Somalia’s partners again under pressure from NIEC and welcome Parliament’s debate on the electoral code
MOGADISHU, Somalia – Technical options submitted by the Independent National Electoral Commission [NIEC] President Halima Ismael was supported by Somalia’s international partners, the country now weighing on the chances of holding the primary elections with one voice since 1969.
In these submissions, NIEC ruled out the chance of holding a universal suffrage later this year, adding that the country would move to the polls as soon as possible in March 2021. For biometric elections, the commission said. until August of next year.
The commission has already been criticized by the most opposition party, the FNP, which is now seeking the resignation of members of the NIEC. The coalition accused the commission of plotting to increase the mandate of the present administration against the constitution.
While endorsing NIEC, international partners, however, also perceived to be rooted within the dialogue, which they believed was essential for an enduring solution to this deadlock, which threatened to derail the upcoming negotiations.
“We stress the continued need for Somalis to have interaction in an inclusive dialogue to forge the broadest possible agreement on this important subject and stress the importance of a full and comprehensive dialogue between the leaders of the FMS and also the FGS”, we read within the statement released Monday.
The team also supported the dialogue which was called by President Mohamed Abdullahi Farmajo, whom the opposition accused of “hiding” within the elections by universal suffrage in order that his mandate was extended because of the limited time before the holding elections within the Horn of Africa nation.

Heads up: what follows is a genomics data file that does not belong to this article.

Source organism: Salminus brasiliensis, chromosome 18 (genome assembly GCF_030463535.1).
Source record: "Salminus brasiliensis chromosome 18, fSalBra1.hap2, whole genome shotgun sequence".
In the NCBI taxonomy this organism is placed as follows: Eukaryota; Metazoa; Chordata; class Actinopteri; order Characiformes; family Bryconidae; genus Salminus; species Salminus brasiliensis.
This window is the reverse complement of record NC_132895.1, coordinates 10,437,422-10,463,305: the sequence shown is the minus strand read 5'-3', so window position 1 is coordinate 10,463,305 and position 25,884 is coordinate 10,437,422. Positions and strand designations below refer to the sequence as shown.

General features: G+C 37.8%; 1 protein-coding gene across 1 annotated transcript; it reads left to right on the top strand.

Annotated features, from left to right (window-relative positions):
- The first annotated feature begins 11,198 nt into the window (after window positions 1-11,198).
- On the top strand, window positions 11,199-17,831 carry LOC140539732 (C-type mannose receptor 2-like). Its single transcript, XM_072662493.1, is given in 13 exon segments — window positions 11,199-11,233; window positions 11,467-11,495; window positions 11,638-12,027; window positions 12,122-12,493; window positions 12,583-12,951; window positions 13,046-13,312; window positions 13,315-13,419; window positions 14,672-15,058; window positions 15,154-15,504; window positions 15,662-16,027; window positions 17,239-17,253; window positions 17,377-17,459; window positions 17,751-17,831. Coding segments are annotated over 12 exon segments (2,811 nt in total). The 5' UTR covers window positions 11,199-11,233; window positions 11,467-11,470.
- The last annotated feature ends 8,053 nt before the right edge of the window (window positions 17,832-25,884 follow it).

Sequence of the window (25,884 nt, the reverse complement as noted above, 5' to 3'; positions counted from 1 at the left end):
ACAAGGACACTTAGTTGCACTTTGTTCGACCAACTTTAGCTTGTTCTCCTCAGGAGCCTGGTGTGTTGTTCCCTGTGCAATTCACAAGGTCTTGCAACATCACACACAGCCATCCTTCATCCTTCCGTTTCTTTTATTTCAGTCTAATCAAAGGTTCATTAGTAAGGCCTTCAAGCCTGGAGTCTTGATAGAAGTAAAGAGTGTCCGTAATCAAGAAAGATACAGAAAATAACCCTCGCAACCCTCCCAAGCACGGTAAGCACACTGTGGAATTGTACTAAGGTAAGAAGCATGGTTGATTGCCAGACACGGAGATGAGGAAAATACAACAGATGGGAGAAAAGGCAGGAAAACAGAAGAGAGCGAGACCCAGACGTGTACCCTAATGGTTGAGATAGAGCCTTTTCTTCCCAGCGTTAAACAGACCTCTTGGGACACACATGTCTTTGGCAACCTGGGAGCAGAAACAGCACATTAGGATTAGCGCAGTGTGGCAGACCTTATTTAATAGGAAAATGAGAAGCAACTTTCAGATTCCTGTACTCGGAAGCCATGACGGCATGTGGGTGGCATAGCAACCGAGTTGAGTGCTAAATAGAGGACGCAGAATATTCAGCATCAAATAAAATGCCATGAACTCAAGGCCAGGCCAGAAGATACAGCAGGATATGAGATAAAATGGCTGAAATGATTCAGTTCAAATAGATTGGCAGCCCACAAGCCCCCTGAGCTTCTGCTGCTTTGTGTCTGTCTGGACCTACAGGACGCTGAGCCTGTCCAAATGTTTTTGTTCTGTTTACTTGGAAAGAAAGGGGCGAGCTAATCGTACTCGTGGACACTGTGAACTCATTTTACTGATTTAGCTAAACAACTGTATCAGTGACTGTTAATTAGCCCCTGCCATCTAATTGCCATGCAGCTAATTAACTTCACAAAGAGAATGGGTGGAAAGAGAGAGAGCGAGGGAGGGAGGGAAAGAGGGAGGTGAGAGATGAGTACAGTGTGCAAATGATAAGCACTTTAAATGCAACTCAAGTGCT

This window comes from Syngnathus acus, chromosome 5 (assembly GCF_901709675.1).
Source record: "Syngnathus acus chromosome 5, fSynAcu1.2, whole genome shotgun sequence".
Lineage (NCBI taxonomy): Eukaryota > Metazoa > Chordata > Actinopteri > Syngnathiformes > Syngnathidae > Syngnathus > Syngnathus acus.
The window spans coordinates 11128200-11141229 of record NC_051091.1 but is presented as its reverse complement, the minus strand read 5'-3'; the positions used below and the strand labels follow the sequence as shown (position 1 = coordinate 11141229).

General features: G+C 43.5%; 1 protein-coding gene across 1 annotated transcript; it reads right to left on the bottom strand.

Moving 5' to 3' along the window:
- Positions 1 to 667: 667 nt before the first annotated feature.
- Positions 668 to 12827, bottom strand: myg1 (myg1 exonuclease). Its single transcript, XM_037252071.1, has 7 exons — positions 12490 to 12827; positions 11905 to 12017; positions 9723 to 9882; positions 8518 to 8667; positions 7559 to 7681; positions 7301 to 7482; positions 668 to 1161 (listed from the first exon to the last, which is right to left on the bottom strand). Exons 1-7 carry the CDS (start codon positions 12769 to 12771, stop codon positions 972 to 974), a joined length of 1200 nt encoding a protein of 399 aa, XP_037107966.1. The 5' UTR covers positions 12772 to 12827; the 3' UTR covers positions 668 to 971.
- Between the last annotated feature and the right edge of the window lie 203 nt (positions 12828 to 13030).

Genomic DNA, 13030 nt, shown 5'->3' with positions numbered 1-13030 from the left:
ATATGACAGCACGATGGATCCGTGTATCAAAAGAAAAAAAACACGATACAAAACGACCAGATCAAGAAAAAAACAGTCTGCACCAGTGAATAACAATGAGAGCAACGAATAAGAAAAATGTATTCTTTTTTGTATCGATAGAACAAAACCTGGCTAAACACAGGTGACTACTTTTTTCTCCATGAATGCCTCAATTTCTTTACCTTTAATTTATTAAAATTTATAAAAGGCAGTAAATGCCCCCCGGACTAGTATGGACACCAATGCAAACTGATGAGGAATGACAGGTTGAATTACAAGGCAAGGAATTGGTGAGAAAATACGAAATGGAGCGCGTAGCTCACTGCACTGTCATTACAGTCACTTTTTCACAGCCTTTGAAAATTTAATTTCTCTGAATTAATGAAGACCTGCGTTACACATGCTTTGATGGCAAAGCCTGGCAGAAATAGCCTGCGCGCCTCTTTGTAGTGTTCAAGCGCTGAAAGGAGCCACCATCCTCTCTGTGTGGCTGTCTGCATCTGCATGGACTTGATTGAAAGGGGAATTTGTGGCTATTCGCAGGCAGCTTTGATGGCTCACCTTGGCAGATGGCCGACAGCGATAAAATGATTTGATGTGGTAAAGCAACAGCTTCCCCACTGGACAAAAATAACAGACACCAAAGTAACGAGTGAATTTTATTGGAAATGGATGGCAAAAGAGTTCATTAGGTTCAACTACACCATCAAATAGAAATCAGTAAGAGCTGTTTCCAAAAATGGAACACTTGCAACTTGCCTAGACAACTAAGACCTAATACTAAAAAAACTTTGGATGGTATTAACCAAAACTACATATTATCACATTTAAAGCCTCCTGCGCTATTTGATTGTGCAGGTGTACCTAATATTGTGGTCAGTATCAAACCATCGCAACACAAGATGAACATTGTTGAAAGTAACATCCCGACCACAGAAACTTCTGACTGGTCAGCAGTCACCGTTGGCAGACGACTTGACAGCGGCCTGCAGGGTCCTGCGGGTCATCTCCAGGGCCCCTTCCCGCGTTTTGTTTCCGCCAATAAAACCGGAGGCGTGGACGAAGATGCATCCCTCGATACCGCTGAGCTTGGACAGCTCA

“We welcome the announcement by President Mohamed Abdullahi Mohamed ‘Farmajo’ that he will convene a gathering with all the leaders of the federal member states from July 5 to eight and that we urge that this meeting be the subsequent step during a broad consultation with key stakeholders. ”
The meeting dates were released after Farmajo’s virtual meeting with regional leaders last week. During the meeting, the federal states insisted that the continuing debate on the electoral law within the Lower House be suspended until the meeting was held, but members of the House continued to adopt certain clauses.
But in what appears to be coding support for this administration, international partners have also hailed Parliament for the promulgation of assorted electoral codes, adding that consensus is additionally needed among teams fighting for a stable Somalia.
“We note that the parliament also met to debate issues associated with the electoral code. We urge that political agreement be encouraged before the ultimate decisions,” said the statement. “We appeal all Somali leaders to figure to urgently reach agreement on the holding of national elections and other urgent national priorities.”
Abdirahman Abdishakur Warsame, the leader of the Wadajir party, accused the international community on Sunday of “imposing” an election model on Somalis, adding that the move might not solve the challenges facing the country.
Debates in Parliament, including the allocation of 13 seats to the Benadir region for the upper house, are criticized. The Senate qualified the debates of unconstitutional, Puntland joining also to condemn the approval of assorted legislations.
To protest against the approval of the laws, the Puntland Parliament asked the pinnacle of the region, Said Abdullahi Deni, to cancel his trip to Mogadishu for a dialogue which should occur on June 5 and eight, arguing that the plans for elections for next year were “unwarranted”.
Some of the laws that are glided by the Lower House despite resistance from stakeholders include the allocation of 13 Senate seats for the Banadir region, the approval of a universal suffrage model for elections and therefore the allocation of 30% of seats for ladies in Parliament.